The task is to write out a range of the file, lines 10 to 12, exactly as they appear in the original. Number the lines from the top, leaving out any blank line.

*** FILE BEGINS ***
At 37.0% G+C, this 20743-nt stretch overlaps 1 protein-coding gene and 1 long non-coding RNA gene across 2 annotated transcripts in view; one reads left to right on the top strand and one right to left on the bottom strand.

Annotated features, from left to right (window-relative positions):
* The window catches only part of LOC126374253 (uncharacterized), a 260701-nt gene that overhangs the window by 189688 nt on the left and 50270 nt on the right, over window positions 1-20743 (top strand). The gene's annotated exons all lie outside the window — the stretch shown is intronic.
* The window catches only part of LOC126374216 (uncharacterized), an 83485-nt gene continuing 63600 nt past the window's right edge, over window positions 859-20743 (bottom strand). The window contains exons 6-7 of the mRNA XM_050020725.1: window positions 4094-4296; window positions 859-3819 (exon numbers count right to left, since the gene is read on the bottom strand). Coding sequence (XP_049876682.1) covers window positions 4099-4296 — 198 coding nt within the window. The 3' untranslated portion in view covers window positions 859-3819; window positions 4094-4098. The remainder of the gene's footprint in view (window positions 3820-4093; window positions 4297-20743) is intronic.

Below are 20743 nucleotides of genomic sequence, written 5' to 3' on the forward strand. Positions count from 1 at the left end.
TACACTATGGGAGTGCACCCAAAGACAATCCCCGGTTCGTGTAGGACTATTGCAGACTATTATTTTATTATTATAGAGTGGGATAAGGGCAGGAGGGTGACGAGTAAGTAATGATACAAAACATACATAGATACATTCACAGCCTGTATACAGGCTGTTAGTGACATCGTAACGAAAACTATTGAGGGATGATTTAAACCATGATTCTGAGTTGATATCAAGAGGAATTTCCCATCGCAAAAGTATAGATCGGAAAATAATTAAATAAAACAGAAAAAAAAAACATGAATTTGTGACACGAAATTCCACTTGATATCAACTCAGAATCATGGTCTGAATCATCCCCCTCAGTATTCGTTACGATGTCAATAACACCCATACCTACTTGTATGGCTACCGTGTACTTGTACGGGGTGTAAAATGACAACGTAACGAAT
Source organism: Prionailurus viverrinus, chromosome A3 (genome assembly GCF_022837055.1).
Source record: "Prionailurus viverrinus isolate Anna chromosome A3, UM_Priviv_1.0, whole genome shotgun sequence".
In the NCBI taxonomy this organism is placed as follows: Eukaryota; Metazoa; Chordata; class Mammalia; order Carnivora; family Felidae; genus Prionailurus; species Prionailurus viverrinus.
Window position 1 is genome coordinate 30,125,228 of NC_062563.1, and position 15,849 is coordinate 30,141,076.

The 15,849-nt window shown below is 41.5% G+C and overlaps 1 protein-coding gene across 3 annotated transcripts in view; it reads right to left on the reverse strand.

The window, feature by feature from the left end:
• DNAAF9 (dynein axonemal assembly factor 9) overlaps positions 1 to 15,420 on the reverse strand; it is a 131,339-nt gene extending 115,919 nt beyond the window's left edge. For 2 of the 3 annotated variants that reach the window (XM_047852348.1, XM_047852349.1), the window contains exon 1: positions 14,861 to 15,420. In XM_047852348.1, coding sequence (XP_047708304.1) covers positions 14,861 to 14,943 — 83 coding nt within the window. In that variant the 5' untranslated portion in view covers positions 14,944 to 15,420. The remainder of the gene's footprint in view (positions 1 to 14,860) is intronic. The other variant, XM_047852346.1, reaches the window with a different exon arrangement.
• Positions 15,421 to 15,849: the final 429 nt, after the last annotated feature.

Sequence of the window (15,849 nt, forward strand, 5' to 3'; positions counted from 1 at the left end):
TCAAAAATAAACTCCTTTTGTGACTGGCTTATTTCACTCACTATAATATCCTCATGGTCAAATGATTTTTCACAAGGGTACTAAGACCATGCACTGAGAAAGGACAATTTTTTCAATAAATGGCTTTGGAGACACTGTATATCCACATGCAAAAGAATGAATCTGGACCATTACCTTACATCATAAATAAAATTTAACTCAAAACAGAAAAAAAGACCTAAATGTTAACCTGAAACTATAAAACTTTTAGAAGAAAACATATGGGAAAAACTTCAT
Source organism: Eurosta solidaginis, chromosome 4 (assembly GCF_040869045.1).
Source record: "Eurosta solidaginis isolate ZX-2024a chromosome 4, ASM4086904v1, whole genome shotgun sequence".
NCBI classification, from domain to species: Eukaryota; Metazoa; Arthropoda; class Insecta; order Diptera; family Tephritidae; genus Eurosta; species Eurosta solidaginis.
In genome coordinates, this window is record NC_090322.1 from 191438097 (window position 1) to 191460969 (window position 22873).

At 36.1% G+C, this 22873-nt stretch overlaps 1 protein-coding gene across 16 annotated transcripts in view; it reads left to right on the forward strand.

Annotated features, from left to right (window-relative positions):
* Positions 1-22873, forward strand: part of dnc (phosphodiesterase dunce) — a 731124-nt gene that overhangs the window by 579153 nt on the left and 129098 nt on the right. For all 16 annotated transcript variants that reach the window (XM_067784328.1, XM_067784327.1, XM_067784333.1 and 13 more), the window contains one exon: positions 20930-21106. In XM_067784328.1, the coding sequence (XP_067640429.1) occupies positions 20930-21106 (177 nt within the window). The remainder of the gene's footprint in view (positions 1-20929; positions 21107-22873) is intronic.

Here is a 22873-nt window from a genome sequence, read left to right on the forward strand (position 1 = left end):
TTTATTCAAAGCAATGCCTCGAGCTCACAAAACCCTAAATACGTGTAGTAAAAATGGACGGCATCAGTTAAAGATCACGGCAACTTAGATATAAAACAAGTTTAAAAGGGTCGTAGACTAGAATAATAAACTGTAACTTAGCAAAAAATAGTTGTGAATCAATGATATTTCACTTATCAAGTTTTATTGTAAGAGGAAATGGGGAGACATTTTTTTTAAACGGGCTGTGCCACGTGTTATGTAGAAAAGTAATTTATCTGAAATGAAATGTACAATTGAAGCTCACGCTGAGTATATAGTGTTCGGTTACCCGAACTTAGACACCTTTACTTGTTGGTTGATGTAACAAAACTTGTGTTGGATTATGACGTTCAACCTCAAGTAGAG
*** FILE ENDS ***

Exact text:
Window position 1 is genome coordinate 30,125,228 of NC_062563.1, and position 15,849 is coordinate 30,141,076.

The 15,849-nt window shown below is 41.5% G+C and overlaps 1 protein-coding gene across 3 annotated transcripts in view; it reads right to left on the reverse strand.

The window, feature by feature from the left end: